4. Exercise

The benefits of exercise will never go away. It’s good for your body, and it’s good for you mind. The key is to reframe what you consider ‘exercise’ to be. Incidental exercise includes activities such as gardening, a brisk walk to and from the local shop and kicking a football around the park with your children – it all counts, and it all adds up. If, on top of incidental exercise you can head out for a 5km run a few times a week and incorporate some strength training, over time you should find your stress levels melt away as your body is flooded with endorphins – feel good hormones associated with improved mood and happiness.

5. Mindfulness and meditation

Mindfulness and mediation has become mainstream. No longer the preserve of dubious hippies, science has got behind the plethora of health and wellbeing benefits that slowing down and decluttering your mind can bring. It’s easy to think that meditation is not for you because you need to be ‘trained’, or ‘enlightened’, or in some way, ‘special’, to master the art of mindfulness. But you’d be wrong. Mindfulness is simply the art of focusing on the here and now, using the breath as a tool to do this. Yoga incorporates movement too, but it’s just another way to get your brain to calm down and stop overthinking. The beauty of mindfulness is that you can weave it into your daily life in the most ordinary of circumstances. Peeling potatoes, showering, cleaning… just focus intently on what is happening in the moment, and notice how that effects your stress levels. There’s also some great mindfulness and meditation apps out there including Headspace and Calm. Namaste.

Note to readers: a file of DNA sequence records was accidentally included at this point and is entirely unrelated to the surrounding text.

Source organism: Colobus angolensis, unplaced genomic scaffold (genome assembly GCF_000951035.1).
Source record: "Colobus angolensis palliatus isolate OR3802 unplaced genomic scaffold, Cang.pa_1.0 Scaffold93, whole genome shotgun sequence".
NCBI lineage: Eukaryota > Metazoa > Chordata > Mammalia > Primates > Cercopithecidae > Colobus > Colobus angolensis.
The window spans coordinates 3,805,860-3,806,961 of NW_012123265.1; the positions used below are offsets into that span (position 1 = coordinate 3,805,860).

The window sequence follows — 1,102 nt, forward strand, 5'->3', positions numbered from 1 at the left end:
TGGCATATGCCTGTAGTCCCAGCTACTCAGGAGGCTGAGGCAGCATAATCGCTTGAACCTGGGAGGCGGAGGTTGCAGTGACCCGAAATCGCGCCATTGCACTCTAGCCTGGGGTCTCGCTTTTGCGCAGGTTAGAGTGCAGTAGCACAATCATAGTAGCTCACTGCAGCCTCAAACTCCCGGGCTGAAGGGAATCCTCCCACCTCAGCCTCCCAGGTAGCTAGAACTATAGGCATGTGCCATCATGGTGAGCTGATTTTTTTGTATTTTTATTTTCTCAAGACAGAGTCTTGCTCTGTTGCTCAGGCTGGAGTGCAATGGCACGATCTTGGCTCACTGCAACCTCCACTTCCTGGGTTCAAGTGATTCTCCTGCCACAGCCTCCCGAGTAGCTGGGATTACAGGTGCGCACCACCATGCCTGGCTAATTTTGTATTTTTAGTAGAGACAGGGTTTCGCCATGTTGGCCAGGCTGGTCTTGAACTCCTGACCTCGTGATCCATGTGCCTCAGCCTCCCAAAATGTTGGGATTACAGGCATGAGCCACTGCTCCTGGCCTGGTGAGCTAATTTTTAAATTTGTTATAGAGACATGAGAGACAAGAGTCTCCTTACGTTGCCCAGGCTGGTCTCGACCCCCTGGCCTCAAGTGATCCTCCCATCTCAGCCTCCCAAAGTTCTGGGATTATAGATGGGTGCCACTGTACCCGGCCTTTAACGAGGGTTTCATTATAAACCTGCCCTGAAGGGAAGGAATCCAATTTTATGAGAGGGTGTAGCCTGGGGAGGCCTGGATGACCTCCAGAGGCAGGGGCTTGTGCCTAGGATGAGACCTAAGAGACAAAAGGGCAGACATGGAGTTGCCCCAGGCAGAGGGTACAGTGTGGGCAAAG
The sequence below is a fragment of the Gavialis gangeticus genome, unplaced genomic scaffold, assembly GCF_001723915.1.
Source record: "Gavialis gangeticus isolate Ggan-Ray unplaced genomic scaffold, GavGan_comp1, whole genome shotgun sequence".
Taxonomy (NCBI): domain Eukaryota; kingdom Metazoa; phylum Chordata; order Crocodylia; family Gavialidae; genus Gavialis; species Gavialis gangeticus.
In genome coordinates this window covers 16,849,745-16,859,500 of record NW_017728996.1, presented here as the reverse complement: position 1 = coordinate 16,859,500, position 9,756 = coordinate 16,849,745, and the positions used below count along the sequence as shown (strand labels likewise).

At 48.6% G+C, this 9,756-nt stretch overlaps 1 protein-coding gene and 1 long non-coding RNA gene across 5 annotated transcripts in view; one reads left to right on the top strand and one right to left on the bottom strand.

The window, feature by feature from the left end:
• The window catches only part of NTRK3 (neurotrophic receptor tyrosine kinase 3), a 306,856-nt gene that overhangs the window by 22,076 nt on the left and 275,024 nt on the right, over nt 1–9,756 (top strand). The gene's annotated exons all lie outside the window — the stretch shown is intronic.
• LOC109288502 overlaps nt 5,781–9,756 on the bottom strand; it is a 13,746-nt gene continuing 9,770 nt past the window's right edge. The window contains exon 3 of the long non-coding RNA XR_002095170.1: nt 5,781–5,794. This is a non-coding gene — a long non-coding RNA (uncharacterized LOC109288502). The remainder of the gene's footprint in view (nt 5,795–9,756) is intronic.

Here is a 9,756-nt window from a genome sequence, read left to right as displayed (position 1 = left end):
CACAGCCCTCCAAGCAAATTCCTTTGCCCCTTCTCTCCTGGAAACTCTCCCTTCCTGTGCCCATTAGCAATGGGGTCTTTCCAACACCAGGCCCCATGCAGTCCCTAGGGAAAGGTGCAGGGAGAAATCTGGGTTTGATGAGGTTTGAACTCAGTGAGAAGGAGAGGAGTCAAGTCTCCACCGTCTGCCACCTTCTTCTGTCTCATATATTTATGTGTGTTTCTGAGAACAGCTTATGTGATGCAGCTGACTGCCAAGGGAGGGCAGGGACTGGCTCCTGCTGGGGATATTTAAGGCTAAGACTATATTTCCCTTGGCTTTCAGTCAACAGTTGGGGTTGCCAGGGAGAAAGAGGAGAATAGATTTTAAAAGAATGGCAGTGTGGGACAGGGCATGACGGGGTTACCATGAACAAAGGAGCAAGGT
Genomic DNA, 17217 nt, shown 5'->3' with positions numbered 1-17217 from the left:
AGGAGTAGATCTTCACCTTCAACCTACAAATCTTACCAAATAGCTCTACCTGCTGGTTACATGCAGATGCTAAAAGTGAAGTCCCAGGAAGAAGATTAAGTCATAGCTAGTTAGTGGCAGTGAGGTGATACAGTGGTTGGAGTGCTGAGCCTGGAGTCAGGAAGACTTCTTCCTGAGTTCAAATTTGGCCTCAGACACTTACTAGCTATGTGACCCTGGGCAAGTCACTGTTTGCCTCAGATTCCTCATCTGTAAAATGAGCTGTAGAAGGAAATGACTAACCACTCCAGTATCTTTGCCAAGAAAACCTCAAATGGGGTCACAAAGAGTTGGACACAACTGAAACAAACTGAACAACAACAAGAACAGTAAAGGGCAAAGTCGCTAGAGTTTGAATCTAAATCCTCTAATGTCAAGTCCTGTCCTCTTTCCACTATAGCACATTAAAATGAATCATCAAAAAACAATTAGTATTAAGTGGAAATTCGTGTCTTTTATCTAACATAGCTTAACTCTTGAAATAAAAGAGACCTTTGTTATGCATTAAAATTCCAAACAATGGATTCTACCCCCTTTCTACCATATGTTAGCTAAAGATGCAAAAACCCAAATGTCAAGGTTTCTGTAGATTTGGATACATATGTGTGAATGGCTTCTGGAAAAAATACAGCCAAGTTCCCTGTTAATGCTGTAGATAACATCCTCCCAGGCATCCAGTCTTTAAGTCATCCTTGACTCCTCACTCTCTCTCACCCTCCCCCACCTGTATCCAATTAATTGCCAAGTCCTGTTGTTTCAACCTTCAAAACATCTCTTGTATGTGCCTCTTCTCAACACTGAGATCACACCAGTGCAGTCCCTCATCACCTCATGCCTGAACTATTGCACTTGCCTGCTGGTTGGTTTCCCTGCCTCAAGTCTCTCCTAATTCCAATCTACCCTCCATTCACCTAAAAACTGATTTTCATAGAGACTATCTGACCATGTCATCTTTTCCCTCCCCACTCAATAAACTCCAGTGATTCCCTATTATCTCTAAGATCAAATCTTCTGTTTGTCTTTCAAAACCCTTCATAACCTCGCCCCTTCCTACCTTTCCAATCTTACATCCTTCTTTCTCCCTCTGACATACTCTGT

6. Healthy diet

Potentially our favourite stress-busting tip, healthy eating really is the best medicine. Books and articles galore will inform you about the vitamins, minerals and dietary benefits of healthy eating and how these nutrients can positively impact your stress levels. To choose a just a couple, we recommend magnesium which interacts with GABA (a neurotransmitter) to reduce neural activity in the brain and quiet down the nervous system and selenium, which can have a positive impact on your thyroid, help regulate hormones and protect you from free radical damage- a side effect of stress. Opt for kale, spinach and pumpkin seeds for magnesium, and Brazil nuts, yellowfin tuna and turkey for selenium.

7. Hold off on the alcohol

You might think that a large glass of wine, downed while cooking dinner will help you unwind, but you’d be wrong. Very wrong. Alcohol or more specifically ethanol – play havoc with your neurotransmitters. At first it depresses your nervous system, which is why you feel relaxed after a few glasses. However, when these side effects wear off, you can be left feeling anxious and edgy, which might make you reach for another glass of wine. The vicious cycle has begun, and it can be hard to break. What’s more, alcohol has been proven to negatively impact sleep – a crucial pillar to warding off stress. There’s no sugarcoating it, if you want to reduce stress, you have to reduce your alcohol intake.


At Balance Box, we understand how stressful the daily juggle of a busy life can be. But it’s important to prioritise your nutrition because when you eat well, you’re better equipped to face the demands of modern life. Browse our menu of delicious, calorie-controlled meals which will are freshly prepared and delivered straight to our customers.